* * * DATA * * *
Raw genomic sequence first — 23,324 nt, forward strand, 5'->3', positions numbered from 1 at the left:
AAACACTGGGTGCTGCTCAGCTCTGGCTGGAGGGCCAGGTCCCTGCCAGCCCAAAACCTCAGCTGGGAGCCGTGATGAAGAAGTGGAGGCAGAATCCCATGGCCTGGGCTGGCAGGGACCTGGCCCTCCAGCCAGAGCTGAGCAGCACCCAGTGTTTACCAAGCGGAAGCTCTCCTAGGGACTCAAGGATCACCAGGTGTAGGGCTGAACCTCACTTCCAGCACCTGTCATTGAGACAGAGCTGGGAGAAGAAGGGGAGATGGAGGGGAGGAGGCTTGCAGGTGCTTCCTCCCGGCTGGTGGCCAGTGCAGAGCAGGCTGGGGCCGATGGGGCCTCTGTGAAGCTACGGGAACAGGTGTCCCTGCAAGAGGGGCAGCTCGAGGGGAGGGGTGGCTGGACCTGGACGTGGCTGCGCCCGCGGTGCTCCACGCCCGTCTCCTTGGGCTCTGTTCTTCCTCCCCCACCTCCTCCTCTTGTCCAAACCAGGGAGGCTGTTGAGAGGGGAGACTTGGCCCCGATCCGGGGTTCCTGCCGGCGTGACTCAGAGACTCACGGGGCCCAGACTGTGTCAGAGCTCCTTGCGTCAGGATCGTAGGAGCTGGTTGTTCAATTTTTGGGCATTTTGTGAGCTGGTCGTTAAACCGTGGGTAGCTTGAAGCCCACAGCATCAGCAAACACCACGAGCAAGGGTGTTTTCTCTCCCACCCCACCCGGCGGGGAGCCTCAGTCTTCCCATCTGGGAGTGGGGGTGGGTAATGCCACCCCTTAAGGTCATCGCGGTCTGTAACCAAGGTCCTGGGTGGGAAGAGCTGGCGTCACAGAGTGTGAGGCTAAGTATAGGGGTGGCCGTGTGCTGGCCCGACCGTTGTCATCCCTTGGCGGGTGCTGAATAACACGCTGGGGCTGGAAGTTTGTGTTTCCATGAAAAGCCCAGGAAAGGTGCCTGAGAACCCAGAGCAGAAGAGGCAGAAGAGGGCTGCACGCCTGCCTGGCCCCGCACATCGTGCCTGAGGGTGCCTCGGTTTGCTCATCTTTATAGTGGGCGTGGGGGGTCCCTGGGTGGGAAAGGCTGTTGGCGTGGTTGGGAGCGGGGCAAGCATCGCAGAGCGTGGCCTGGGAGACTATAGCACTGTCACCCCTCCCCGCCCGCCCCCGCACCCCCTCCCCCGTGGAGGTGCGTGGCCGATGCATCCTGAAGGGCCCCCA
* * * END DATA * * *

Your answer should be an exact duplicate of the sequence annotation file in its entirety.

Raw genomic sequence first — 23,324 nt, forward strand, 5'->3', positions numbered from 1 at the left:
AAACACTGGGTGCTGCTCAGCTCTGGCTGGAGGGCCAGGTCCCTGCCAGCCCAAAACCTCAGCTGGGAGCCGTGATGAAGAAGTGGAGGCAGAATCCCATGGCCTGGGCTGGCAGGGACCTGGCCCTCCAGCCAGAGCTGAGCAGCACCCAGTGTTTACCAAGCGGAAGCTCTCCTAGGGACTCAAGGATCACCAGGTGTAGGGCTGAACCTCACTTCCAGCACCTGTCATTGAGACAGAGCTGGGAGAAGAAGGGGAGATGGAGGGGAGGAGGCTTGCAGGTGCTTCCTCCCGGCTGGTGGCCAGTGCAGAGCAGGCTGGGGCCGATGGGGCCTCTGTGAAGCTACGGGAACAGGTGTCCCTGCAAGAGGGGCAGCTCGAGGGGAGGGGTGGCTGGACCTGGACGTGGCTGCGCCCGCGGTGCTCCACGCCCGTCTCCTTGGGCTCTGTTCTTCCTCCCCCACCTCCTCCTCTTGTCCAAACCAGGGAGGCTGTTGAGAGGGGAGACTTGGCCCCGATCCGGGGTTCCTGCCGGCGTGACTCAGAGACTCACGGGGCCCAGACTGTGTCAGAGCTCCTTGCGTCAGGATCGTAGGAGCTGGTTGTTCAATTTTTGGGCATTTTGTGAGCTGGTCGTTAAACCGTGGGTAGCTTGAAGCCCACAGCATCAGCAAACACCACGAGCAAGGGTGTTTTCTCTCCCACCCCACCCGGCGGGGAGCCTCAGTCTTCCCATCTGGGAGTGGGGGTGGGTAATGCCACCCCTTAAGGTCATCGCGGTCTGTAACCAAGGTCCTGGGTGGGAAGAGCTGGCGTCACAGAGTGTGAGGCTAAGTATAGGGGTGGCCGTGTGCTGGCCCGACCGTTGTCATCCCTTGGCGGGTGCTGAATAACACGCTGGGGCTGGAAGTTTGTGTTTCCATGAAAAGCCCAGGAAAGGTGCCTGAGAACCCAGAGCAGAAGAGGCAGAAGAGGGCTGCACGCCTGCCTGGCCCCGCACATCGTGCCTGAGGGTGCCTCGGTTTGCTCATCTTTATAGTGGGCGTGGGGGGTCCCTGGGTGGGAAAGGCTGTTGGCGTGGTTGGGAGCGGGGCAAGCATCGCAGAGCGTGGCCTGGGAGACTATAGCACTGTCACCCCTCCCCGCCCGCCCCCGCACCCCCTCCCCCGTGGAGGTGCGTGGCCGATGCATCCTGAAGGGCCCCCA